The reason for this dramatic peripety, the startling reversal of opinion, is obvious. Pro-Obama columnists and broadcasters will be forced to allow that they were taken in by a smooth and persuasive imposter, a Felix Krull or Melville’s Confidence Man. They must eventually realize that their credibility and sagacity, and in some cases even their careers, will soon be on the line. When a fairy-tale vehicle careens into the wall of reality, it is the wall that emerges intact. If these media types also wish to survive in one piece, they will have to do an about-face, explaining to the public that they were understandably inspired by the president’s apparent eloquence and sweet purr of power, and acted in a manner they judged best for America’s future interests. They really thought he was in the driver’s seat. They considered him a winner—as who would not have. They believed that he merited the “coverage” they lavished upon him. Because they were so deeply concerned for the nation’s future, they tumbled for his Canute-like assurance that his election would check the “rise of the oceans.” They did not see, to quote John Bolton, that he was really the first post-American president.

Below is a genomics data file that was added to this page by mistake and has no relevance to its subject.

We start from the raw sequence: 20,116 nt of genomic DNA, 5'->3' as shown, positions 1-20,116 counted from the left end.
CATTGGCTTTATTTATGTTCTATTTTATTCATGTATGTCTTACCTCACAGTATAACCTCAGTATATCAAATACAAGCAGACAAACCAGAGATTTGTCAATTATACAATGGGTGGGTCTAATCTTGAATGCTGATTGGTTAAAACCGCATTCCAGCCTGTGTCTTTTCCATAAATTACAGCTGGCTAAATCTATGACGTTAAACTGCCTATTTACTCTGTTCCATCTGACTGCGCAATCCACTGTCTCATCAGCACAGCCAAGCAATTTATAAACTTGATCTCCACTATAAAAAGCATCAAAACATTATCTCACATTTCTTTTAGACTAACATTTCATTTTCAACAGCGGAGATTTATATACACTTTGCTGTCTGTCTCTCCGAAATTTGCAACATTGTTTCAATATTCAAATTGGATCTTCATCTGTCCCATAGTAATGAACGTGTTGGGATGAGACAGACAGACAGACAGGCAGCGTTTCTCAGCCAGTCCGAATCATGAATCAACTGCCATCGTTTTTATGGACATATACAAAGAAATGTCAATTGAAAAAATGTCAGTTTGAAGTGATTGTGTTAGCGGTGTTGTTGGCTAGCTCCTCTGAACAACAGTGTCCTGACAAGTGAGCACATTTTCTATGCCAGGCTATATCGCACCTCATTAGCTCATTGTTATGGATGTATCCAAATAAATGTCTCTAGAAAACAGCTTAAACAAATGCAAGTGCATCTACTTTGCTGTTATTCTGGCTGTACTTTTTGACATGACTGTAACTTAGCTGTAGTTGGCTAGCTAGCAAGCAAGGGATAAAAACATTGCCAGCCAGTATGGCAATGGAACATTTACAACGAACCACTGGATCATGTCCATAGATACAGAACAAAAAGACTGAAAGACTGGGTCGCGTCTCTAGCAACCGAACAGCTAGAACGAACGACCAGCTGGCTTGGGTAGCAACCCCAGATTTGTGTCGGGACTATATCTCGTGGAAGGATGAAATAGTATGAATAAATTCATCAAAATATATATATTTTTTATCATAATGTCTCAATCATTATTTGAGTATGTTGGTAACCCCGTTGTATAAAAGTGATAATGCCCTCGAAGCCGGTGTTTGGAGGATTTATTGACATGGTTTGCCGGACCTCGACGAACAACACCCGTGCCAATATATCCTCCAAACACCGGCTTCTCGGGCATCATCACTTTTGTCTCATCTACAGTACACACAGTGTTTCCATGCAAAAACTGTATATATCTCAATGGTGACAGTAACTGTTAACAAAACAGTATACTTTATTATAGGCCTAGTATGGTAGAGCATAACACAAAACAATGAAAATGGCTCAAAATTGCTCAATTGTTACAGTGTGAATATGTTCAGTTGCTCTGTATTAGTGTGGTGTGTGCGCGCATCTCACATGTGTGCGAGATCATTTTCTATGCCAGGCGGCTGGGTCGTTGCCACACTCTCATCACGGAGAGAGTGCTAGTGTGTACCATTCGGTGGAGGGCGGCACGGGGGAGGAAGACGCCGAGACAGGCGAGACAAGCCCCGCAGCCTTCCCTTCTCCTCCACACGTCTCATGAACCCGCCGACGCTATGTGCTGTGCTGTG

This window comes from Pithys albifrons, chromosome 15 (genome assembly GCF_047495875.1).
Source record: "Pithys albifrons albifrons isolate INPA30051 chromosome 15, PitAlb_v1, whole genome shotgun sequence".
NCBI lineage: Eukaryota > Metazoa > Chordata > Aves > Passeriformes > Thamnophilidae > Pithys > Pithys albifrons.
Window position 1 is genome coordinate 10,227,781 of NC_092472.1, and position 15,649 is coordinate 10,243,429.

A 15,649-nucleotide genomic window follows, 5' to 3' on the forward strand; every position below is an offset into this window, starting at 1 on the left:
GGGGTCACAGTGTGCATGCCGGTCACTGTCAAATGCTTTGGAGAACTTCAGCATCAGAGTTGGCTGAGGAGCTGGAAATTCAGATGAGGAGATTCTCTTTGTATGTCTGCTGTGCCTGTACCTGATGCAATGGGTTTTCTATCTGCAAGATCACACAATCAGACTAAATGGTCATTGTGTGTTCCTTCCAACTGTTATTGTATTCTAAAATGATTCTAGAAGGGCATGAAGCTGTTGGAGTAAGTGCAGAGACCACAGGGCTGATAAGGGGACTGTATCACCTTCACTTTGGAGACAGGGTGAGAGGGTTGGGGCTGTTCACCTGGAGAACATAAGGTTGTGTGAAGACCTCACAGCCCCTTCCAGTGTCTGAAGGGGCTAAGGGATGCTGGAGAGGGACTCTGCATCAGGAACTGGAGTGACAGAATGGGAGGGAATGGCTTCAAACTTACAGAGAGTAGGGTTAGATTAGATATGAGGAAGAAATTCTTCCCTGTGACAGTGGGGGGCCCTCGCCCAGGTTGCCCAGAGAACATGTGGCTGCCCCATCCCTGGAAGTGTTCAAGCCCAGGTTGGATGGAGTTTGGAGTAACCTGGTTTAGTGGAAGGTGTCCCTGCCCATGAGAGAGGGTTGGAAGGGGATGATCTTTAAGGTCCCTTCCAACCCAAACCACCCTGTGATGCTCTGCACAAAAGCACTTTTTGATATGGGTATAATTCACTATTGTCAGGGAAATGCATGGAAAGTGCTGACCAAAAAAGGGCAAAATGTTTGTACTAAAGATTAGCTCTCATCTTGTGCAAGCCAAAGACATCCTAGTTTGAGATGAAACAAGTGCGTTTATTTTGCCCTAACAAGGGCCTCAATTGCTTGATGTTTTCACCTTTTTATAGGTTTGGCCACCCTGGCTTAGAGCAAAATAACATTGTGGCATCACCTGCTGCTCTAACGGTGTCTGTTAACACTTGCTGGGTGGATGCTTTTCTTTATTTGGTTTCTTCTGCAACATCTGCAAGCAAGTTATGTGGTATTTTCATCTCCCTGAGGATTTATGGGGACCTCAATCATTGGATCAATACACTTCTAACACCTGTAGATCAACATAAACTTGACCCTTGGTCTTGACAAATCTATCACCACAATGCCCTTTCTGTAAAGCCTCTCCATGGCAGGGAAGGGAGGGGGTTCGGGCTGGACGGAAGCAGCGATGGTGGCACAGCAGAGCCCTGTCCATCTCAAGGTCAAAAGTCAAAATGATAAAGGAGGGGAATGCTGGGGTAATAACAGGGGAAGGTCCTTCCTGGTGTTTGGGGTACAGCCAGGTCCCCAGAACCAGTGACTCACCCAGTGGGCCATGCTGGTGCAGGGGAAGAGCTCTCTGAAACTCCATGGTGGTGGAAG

In other words, they were true patriots miserably deceived, as were so many others, by Obama’s youthful sparkle, redlining campaign energy and ostensible good faith, convinced that he would set the country on the right path, that he would heal the racial divide, that he would solve the financial crisis, that he would seek bi-partisan cooperation, that he would hunt down Osama bin Laden as per his campaign rhetoric, that he would close Gitmo, that he would fight only “good wars” or “wars of necessity,” that he would pacify the Middle East and that he would eventually bring peace and harmony to prevail among belligerents, both at home and abroad. But it didn’t happen that way; in fact, every major issue he has addressed has demonstrably worsened, every touted success has been a fiasco. And so the scribblers and talking heads will scramble to cover their derrières. Unlikely as this many seem at the present moment, expect headlines like We Were Had or We Hoped for Change—and Were Disappointed. And remember, you read it here.